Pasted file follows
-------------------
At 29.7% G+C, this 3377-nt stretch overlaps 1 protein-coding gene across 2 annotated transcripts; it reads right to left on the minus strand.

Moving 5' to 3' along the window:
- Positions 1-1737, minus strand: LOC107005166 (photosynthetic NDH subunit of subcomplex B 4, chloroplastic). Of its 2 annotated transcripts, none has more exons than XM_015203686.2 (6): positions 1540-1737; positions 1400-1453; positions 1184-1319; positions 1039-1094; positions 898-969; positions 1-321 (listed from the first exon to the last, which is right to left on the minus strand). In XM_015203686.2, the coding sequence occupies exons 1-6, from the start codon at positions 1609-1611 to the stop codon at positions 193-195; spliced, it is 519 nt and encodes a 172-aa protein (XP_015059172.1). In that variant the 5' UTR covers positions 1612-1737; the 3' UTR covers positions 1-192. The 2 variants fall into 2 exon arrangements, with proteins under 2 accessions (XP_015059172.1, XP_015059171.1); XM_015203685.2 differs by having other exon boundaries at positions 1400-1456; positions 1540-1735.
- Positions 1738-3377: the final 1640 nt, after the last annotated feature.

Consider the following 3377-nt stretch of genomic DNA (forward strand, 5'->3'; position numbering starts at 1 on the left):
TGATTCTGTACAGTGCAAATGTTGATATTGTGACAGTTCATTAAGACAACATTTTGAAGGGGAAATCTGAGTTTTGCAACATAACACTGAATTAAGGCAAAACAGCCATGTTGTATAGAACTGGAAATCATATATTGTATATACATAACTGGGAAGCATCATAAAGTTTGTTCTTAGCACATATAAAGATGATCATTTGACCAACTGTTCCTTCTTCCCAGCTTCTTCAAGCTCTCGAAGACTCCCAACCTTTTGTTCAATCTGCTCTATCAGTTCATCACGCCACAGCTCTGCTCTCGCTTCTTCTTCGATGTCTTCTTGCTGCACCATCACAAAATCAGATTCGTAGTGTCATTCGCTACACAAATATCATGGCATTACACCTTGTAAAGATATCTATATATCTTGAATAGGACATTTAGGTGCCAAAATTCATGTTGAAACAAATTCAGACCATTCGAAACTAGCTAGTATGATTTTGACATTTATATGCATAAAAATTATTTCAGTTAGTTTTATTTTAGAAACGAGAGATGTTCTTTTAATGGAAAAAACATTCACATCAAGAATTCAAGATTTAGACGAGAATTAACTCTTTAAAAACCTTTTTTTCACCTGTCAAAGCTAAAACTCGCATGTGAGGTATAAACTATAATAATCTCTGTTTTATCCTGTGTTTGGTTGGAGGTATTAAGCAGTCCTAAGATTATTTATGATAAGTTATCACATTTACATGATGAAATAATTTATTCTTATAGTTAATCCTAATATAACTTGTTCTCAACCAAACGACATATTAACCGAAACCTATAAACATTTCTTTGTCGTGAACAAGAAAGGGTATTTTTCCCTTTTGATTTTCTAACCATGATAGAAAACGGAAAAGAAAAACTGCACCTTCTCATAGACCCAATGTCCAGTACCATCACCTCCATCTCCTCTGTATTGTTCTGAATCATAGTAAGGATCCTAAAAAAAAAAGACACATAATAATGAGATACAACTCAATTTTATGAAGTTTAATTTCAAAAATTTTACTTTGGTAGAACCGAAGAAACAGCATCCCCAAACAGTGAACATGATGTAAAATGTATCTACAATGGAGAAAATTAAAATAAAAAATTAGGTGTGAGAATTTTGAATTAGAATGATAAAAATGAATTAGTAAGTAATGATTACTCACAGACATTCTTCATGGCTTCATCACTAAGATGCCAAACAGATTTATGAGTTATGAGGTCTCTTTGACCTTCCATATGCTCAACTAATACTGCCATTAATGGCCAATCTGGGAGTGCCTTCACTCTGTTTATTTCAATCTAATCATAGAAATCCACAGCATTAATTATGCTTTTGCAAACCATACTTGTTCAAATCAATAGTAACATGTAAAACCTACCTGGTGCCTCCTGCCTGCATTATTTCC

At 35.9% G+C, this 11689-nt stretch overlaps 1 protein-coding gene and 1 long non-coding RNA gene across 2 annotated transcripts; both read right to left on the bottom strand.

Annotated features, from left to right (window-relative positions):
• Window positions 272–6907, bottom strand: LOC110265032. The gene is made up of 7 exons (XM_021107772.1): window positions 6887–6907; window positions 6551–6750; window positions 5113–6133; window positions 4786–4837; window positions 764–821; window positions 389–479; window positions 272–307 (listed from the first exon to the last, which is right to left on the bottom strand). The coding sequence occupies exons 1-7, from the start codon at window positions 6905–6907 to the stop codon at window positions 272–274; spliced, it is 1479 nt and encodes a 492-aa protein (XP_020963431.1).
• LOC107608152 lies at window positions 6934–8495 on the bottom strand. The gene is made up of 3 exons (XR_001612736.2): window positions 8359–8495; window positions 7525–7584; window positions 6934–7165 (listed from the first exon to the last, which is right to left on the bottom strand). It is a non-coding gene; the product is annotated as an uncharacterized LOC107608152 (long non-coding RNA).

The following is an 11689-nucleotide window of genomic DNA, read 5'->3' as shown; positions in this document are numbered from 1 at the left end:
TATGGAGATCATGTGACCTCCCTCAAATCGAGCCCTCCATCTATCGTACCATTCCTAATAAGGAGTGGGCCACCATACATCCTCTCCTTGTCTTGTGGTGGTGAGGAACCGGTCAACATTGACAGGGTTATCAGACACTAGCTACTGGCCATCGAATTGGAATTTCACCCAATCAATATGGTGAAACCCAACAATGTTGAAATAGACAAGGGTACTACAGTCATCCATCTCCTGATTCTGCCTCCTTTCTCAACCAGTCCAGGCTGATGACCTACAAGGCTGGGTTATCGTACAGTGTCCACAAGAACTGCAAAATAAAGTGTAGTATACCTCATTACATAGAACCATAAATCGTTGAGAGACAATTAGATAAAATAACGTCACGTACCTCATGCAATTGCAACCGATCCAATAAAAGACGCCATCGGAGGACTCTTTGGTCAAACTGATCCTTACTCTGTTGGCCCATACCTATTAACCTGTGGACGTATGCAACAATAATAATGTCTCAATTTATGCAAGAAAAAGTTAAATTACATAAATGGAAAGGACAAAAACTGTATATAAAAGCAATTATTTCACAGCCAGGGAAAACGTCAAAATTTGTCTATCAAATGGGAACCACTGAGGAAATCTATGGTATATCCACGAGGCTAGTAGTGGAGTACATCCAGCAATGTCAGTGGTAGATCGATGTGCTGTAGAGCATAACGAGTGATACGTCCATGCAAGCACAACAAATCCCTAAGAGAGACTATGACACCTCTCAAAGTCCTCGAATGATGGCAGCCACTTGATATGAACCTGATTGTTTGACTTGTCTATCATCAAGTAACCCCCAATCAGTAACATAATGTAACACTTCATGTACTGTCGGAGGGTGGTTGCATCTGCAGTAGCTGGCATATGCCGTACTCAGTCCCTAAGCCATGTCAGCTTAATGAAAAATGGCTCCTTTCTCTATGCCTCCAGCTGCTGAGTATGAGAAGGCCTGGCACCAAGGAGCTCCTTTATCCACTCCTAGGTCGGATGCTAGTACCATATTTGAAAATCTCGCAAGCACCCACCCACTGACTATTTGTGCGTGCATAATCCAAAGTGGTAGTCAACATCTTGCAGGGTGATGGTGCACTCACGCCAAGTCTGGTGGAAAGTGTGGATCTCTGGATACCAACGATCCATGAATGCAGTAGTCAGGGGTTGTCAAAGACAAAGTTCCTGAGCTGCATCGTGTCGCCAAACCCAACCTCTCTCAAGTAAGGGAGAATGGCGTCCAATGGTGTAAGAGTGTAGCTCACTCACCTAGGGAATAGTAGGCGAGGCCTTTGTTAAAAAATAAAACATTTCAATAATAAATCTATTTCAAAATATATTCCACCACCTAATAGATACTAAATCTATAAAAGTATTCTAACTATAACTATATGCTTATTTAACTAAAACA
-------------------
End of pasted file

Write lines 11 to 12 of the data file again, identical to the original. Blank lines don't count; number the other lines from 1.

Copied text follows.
The following is an 11689-nucleotide window of genomic DNA, read 5'->3' as shown; positions in this document are numbered from 1 at the left end:
TATGGAGATCATGTGACCTCCCTCAAATCGAGCCCTCCATCTATCGTACCATTCCTAATAAGGAGTGGGCCACCATACATCCTCTCCTTGTCTTGTGGTGGTGAGGAACCGGTCAACATTGACAGGGTTATCAGACACTAGCTACTGGCCATCGAATTGGAATTTCACCCAATCAATATGGTGAAACCCAACAATGTTGAAATAGACAAGGGTACTACAGTCATCCATCTCCTGATTCTGCCTCCTTTCTCAACCAGTCCAGGCTGATGACCTACAAGGCTGGGTTATCGTACAGTGTCCACAAGAACTGCAAAATAAAGTGTAGTATACCTCATTACATAGAACCATAAATCGTTGAGAGACAATTAGATAAAATAACGTCACGTACCTCATGCAATTGCAACCGATCCAATAAAAGACGCCATCGGAGGACTCTTTGGTCAAACTGATCCTTACTCTGTTGGCCCATACCTATTAACCTGTGGACGTATGCAACAATAATAATGTCTCAATTTATGCAAGAAAAAGTTAAATTACATAAATGGAAAGGACAAAAACTGTATATAAAAGCAATTATTTCACAGCCAGGGAAAACGTCAAAATTTGTCTATCAAATGGGAACCACTGAGGAAATCTATGGTATATCCACGAGGCTAGTAGTGGAGTACATCCAGCAATGTCAGTGGTAGATCGATGTGCTGTAGAGCATAACGAGTGATACGTCCATGCAAGCACAACAAATCCCTAAGAGAGACTATGACACCTCTCAAAGTCCTCGAATGATGGCAGCCACTTGATATGAACCTGATTGTTTGACTTGTCTATCATCAAGTAACCCCCAATCAGTAACATAATGTAACACTTCATGTACTGTCGGAGGGTGGTTGCATCTGCAGTAGCTGGCATATGCCGTACTCAGTCCCTAAGCCATGTCAGCTTAATGAAAAATGGCTCCTTTCTCTATGCCTCCAGCTGCTGAGTATGAGAAGGCCTGGCACCAAGGAGCTCCTTTATCCACTCCTAGGTCGGATGCTAGTACCATATTTGAAAATCTCGCAAGCACCCACCCACTGACTATTTGTGCGTGCATAATCCAAAGTGGTAGTCAACATCTTGCAGGGTGATGGTGCACTCACGCCAAGTCTGGTGGAAAGTGTGGATCTCTGGATACCAACGATCCATGAATGCAGTAGTCAGGGGTTGTCAAAGACAAAGTTCCTGAGCTGCATCGTGTCGCCAAACCCAACCTCTCTCAAGTAAGGGAGAATGGCGTCCAATGGTGTAAGAGTGTAGCTCACTCACCTAGGGAATAGTAGGCGAGGCCTTTGTTAAAAAATAAAACATTTCAATAATAAATCTATTTCAAAATATATTCCACCACCTAATAGATACTAAATCTATAAAAGTATTCTAACTATAACTATATGCTTATTTAACTAAAACA